It was remarked briefly in a recent comment that “we cannot know God completely,” and that we should be satisfied with the mysteries of the faith and trust the teaching of the Church (I apologize for using the writer’s honest statement as the point of departure for this post). However, this short quote from St. Silouan:
It is given to our Orthodox Church through the Holy Spirit to fathom the mysteries of God, and she is strong in the holiness of her thought and her patience.
The mysteries of the Faith give to us, not some other grace (Baptismal grace, etc.) but grace that is the very Life of God. What we know in Baptism is God. The same is true of all the mysteries. The same is true of everything we see in the life of the Church – and if we have ears to hear – it is true of every action in every moment of our lives.
If we can only love a God who is perceived through some third-party mediation as an idea, then this is not love of God. I must not love God as an idea or even seek to know Him in such a manner. An idea of God is truly and dangerously an idol. By comparison, the Holy Icons we venerate make known to us the true God. But an idea – those vague and even idiosyncratic notions – are not glimpses of God at all.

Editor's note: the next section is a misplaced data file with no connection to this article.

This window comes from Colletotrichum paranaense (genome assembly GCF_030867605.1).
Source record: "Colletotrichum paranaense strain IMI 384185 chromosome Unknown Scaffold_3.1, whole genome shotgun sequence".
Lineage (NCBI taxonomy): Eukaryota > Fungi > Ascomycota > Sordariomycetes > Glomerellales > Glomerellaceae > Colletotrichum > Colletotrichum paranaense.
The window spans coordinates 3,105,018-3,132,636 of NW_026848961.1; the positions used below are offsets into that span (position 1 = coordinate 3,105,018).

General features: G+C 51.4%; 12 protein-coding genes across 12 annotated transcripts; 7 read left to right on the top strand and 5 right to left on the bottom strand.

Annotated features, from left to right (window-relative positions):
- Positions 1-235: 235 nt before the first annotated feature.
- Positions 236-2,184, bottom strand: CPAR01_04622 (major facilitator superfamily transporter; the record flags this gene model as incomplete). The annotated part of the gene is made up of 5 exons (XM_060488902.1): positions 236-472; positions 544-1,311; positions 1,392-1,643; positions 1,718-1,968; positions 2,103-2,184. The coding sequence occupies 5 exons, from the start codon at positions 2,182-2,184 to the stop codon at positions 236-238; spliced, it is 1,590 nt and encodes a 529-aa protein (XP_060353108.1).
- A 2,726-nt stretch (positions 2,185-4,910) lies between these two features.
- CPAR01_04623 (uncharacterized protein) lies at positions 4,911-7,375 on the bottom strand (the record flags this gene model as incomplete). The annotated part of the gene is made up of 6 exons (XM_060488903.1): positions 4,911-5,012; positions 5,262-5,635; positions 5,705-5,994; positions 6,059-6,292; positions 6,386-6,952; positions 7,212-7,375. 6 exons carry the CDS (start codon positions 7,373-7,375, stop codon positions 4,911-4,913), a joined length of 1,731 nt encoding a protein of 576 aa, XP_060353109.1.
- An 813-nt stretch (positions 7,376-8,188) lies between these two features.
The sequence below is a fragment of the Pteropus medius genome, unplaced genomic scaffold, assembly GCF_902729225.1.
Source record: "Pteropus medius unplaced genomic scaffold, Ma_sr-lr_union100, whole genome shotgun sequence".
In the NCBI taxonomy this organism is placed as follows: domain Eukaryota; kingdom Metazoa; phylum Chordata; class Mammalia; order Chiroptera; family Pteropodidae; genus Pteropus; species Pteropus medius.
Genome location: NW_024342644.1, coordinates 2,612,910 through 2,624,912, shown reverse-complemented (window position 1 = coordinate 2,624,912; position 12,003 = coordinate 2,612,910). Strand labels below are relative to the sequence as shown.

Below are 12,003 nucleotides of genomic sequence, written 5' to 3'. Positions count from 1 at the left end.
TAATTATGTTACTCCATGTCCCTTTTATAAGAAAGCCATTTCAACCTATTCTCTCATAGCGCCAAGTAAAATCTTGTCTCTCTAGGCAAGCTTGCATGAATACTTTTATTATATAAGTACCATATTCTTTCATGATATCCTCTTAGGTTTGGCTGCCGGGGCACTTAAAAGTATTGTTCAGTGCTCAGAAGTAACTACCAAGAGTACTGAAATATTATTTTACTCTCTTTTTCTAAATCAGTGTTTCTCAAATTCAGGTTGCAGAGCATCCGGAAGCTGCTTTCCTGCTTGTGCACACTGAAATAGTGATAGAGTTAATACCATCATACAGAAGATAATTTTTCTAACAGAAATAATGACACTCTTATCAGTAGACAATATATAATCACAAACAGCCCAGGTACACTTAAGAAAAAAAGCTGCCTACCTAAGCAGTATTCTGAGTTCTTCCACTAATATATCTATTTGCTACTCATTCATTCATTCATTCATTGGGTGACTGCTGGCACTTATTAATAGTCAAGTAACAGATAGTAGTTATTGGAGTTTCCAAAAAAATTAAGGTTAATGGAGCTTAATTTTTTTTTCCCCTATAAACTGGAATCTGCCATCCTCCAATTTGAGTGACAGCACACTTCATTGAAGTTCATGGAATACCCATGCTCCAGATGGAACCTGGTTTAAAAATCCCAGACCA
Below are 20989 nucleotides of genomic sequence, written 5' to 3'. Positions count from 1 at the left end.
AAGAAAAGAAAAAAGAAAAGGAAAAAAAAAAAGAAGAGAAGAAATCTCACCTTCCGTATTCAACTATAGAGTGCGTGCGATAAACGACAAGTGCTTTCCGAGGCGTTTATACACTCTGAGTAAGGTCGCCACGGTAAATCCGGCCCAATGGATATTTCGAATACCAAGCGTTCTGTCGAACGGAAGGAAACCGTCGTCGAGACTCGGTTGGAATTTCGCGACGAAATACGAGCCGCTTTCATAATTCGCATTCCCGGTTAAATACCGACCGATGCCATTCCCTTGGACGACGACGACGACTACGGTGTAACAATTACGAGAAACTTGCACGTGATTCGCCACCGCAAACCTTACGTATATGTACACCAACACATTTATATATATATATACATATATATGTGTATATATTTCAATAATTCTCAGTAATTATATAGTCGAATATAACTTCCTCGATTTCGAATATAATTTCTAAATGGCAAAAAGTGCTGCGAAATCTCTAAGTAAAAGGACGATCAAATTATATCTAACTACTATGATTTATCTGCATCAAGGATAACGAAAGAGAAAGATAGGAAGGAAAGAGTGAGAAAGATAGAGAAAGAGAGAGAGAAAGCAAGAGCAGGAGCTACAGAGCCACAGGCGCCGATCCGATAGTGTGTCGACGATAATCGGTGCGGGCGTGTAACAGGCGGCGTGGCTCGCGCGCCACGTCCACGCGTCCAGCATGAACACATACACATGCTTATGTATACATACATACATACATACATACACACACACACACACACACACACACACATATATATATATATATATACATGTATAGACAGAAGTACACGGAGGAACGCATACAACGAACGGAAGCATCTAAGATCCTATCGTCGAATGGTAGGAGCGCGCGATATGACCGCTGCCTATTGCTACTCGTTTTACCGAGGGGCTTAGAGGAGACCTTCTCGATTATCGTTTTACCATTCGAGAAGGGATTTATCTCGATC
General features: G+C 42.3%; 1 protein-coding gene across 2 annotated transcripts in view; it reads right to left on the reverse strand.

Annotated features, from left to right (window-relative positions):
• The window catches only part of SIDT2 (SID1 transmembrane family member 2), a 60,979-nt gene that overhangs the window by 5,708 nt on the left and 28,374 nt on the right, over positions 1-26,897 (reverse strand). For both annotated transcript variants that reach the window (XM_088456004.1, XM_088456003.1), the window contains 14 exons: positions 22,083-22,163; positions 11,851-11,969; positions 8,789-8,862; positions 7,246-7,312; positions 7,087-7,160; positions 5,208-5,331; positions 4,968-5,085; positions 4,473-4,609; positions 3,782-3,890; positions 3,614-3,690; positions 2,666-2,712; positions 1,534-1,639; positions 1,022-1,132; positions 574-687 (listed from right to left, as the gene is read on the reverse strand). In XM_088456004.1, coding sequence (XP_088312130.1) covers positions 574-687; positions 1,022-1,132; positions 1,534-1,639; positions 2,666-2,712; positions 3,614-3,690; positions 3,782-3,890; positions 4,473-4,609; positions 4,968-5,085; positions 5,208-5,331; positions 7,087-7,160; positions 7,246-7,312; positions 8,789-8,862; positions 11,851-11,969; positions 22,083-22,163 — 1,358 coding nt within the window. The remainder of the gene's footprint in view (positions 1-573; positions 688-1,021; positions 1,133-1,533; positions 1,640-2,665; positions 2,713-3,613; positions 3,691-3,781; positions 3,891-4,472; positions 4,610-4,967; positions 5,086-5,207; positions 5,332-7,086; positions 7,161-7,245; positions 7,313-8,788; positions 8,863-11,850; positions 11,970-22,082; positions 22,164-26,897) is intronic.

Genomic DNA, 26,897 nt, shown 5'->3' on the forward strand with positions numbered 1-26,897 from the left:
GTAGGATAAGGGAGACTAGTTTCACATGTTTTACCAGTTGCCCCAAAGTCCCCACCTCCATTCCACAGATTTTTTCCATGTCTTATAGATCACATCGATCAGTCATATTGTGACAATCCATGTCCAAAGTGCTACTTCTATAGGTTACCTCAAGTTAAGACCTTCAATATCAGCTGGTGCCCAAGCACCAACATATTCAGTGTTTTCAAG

We must hunger for God Himself, never anything less. This is why we must know our ignorance. We must not be satisfied with knowledge that is not knowledge. Only true knowledge of God should and can satisfy the true longings of our heart. We who once walked in the cool of the evening with God should not settle for something less (I know the imagery is just that- imagery – but it points to the nature of true knowledge).
Thus we may have unlettered peasants such as St. Silouan who know God – but thank goodness they did not settle for something less. It may eat us and consume us (this hunger for God) but we dare not settle for less or the entire purpose of our life will have been wasted.
Nothing less than God.
As Fr. Hopko says, “You cannot know God, but you have to know Him to know that.” This is the mystery of God in his essence and His energies. We cannot know Him and yet we can know Him. Of course, most of us do not know God – or if we do know Him we only barely know Him. But why settle for anything other than more of this? God became man and united Himself to our flesh that we might know Him. St. Paul cried out for nothing less and would have given everything up for the excellency of knowing Christ.
Indeed, we are told in prophecy: “And no longer shall each man teach his neighbor and each his brother, saying, `Know the LORD,‘ for they shall all know me, from the least of them to the greatest, says the LORD; for I will forgive their iniquity, and I will remember their sin no more” (Jer. 31:34).
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